Linked to that, I would say is, there needs to be more by way of memorials and museums. London is just absolutely colored with museums of various sorts, many of which are full of the products of theft from colonies. They’re sort of chorbazaars for the Indians in the audience there. Masquerading as museums. But having said that, you can even find an Imperial War Museum in Britain, but you can’t find an Imperial Museum, a Colonialism Museum. There’s no place for children, tourists, visitors to go to and see for themselves, the whole picture what was done by the British and their foreign rule. And the third thing, oh, by the way, there’s even a statue to the animals that aided the war effort in Britain, right in the heart of London, I’ve driven past it. And there is no statue to the 1.3 million Indians, who gave, of their own and won, an important number of Victoria crosses and so on in the First World War. And the 1.7 million Indians who fought in the Second World War, no statue to them. The animals, however, are commemorated. The British really have to recognize the debt that they owe.

Finally, you mentioned an apology. To me, that is important. And I’ve got the perfect opportunity for it looming right now. On the 13th of April 2019, will be the centenary of what I consider the single worst atrocity of the British Empire, the Jallianwala Bagh massacre, the Amritsar Massacre some people call it. Not because of the numbers of people killed, the British actually killed a 100,000 people in Delhi alone, in putting down the Revolt of 1857, but rather because of everything that accompanied it. Give me two minutes to explain. It came at the end of the First World War, which even Mahatma Gandhi had supported the Indian war effort and Indians had sent money, treasure, taxes which they could not afford, pack animals, rations, clothing, uniforms, carts, even rail lines ripped out of the ground to aid the war effort, in the hope that at the end of all of this, there would be the grant of what the British had promised to the white Commonwealth; responsible self-government. It never came, they betrayed the promise. And not only betrayed, they actually re-imposed wartime era prohibitions on freedom of speech, freedom of assembly, freedom of the press, and so on. Immediately, protests broke out, saying this is simply not what we were promised and the British, in effect declared martial law. They didn’t use the phrase but they sent Generals out to the various provinces to put down the unrest.

In Amritsar, the second largest town in Punjab, we had the arrival of brigadier-general Reginald Dyer, and he got there and he proclaimed that people couldn’t gather in groups of more than five and so on and so forth; but he’d completely failed to notice that this was the Punjabi spring festival of Baisakhi, and in a walled garden called Jallianwala Bagh, a large number of men, women and children had gathered to commemorate the festival, completely unarmed. He arrives there with a bunch of soldiers. He doesn’t ask them what they’re doing there and why they’re there. He doesn’t even take a look at who they are. He doesn’t fire a warning shot. He just orders his soldiers to shoot into the bodies of the unarmed, wailing, soon stampeding men, women and children. And as they tried to flee this garden, this walled garden, there’s only one gate, one exit, and he stations his soldiers right there, as he himself explains later, because that makes these people easier targets. Sixteen hundred and fifty rounds were fired and he boasted proudly, not one bullet was wasted. The British admitted to 379 killed and the rest injured. The Indians claim the figures are much higher, whatever the truth was, it was a horrendous, horrendous massacre. At the end of it, he bars the gate shut and doesn’t allow even the relatives of the dead, the dying and the wounded to tend to their dear ones. They are forced to lie for 24 hours in the hot April sun, many of whom die because of that. On top of that, he forces Indians to crawl on their bellies on a narrow lane nearby, and if they so much as lift their heads, their heads are bashed in by British staves.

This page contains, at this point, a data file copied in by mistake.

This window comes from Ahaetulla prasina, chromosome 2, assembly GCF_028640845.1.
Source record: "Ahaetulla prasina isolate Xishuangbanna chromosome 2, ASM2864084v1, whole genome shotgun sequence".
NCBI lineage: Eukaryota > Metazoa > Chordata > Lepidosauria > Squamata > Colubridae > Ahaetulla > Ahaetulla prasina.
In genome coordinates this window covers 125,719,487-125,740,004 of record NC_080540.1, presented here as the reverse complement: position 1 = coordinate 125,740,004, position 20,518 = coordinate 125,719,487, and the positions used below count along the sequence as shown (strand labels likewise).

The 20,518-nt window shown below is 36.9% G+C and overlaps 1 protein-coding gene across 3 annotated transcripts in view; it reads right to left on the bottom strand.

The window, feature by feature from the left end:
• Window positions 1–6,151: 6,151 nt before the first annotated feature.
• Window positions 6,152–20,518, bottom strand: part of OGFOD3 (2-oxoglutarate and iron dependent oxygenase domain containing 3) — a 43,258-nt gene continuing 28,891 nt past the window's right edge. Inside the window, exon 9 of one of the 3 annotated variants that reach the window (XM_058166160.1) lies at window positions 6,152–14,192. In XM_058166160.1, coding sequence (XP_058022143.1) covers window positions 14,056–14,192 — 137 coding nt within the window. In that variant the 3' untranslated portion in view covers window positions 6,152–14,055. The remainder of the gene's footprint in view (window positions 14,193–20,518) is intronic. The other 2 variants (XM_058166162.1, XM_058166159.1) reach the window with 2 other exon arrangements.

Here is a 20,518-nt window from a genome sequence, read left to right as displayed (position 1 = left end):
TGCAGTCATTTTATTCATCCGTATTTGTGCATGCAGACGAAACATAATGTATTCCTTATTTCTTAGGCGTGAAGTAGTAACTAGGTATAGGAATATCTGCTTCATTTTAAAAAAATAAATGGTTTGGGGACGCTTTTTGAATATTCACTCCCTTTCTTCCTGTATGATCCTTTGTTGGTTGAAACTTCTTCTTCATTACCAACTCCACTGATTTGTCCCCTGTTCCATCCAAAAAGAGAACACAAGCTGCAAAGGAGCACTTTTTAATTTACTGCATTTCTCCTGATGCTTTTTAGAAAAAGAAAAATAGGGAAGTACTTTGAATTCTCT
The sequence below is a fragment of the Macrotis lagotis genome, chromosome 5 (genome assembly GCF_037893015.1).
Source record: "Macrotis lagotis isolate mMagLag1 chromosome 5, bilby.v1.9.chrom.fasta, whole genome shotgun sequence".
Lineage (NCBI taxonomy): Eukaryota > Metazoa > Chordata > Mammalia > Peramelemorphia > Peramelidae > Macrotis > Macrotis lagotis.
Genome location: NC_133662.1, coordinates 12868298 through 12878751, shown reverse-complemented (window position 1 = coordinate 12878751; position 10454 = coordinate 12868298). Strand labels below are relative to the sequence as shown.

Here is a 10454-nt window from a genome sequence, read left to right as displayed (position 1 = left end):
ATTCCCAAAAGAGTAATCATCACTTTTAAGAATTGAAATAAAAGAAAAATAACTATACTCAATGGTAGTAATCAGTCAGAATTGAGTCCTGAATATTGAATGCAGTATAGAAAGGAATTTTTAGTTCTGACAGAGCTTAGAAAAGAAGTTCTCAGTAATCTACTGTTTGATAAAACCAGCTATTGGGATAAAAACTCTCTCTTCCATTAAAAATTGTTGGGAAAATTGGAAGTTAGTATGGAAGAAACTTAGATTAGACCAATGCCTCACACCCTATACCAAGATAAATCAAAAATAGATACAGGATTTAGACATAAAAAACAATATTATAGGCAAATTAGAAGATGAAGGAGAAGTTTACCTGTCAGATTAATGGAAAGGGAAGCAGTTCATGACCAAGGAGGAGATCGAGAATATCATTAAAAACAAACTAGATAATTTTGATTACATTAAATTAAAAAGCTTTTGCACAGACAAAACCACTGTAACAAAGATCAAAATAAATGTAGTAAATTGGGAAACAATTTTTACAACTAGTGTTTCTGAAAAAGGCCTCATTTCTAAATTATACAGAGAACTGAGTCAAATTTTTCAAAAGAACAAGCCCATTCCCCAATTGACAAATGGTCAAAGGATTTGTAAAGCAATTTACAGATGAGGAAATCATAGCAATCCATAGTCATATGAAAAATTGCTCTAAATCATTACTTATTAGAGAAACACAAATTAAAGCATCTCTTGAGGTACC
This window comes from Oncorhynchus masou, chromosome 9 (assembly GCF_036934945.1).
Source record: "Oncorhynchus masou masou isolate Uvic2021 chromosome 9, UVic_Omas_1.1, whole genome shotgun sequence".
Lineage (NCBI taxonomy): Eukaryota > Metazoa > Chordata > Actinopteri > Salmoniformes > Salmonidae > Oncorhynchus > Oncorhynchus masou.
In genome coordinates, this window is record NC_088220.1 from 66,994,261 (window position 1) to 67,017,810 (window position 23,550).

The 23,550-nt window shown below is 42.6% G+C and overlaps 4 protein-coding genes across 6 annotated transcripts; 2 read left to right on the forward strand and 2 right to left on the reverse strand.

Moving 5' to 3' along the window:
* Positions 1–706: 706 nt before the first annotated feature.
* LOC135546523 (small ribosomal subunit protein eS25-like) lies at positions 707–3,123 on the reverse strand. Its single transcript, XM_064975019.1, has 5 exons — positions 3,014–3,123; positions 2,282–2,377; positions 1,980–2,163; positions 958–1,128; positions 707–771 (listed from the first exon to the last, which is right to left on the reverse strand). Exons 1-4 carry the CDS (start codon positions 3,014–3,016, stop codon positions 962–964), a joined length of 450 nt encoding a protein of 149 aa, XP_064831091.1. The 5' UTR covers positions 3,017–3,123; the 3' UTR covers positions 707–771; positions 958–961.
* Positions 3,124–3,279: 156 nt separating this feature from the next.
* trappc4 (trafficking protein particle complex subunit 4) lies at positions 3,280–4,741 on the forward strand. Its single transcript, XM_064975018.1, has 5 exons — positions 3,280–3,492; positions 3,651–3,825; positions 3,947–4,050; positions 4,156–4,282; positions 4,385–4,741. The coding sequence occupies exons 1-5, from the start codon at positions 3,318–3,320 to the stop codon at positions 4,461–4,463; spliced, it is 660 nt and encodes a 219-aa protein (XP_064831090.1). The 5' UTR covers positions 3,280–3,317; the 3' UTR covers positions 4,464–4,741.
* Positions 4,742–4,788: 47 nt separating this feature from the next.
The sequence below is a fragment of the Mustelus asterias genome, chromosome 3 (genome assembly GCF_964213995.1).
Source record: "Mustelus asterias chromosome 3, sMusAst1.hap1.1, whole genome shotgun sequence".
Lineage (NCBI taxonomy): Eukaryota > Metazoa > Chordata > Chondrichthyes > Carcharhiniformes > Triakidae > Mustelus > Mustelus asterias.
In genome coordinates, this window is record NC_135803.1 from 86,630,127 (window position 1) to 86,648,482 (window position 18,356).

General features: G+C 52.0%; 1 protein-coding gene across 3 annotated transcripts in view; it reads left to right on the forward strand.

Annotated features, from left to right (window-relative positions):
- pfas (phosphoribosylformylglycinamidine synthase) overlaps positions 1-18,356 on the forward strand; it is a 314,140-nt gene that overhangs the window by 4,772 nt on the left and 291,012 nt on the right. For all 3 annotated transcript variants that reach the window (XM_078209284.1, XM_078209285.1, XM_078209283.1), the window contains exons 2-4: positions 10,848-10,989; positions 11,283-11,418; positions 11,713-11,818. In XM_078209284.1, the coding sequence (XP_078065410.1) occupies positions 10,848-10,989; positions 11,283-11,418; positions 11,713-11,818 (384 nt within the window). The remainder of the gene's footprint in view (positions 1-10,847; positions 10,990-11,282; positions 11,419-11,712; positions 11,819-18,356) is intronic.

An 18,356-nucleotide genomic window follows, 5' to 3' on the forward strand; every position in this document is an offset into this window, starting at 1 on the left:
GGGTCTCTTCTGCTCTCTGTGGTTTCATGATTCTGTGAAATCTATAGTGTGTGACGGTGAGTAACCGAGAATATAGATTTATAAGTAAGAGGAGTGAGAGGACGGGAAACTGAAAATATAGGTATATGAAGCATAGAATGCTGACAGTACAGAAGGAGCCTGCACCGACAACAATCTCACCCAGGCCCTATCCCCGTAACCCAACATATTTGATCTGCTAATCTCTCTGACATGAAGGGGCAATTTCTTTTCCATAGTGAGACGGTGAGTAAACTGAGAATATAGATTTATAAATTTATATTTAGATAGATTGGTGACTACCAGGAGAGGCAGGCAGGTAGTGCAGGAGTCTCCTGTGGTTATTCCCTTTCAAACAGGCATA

At the end of all of this, of course, there is outrage. The House of Commons condemns him, the House of Lords promptly passes a resolution praising him for what he had done and the British take out the collection to reward him. And there is the equivalent of a quarter of a million pounds sterling in today’s money, which is presented to him with a bejewelled sword, and that flatulent voice of Victorian Imperialism, Rudyard Kipling, hails him as the man who saved India. And this, that entire package, the betrayal at the beginning, the cruelty of the massacre, the racism and indifference to Indian suffering, the followed, the justification and reward, you take the whole thing together, and to me, it makes it the single most fitting act that is worthy of an apology. And if somebody, on the centenary of that event, somebody from the Royal Family, because everything was done on the name of the crown, were to come to Amritsar, and go down on their knees at Jallianwala Bagh and beg forgiveness or express remorse, apologize for this sin, I think it would have a remarkably cleansing effect and perhaps wash away much of the wrongs that were done in the preceding 200 years.”[/read]

Dr. Shashi Tharoor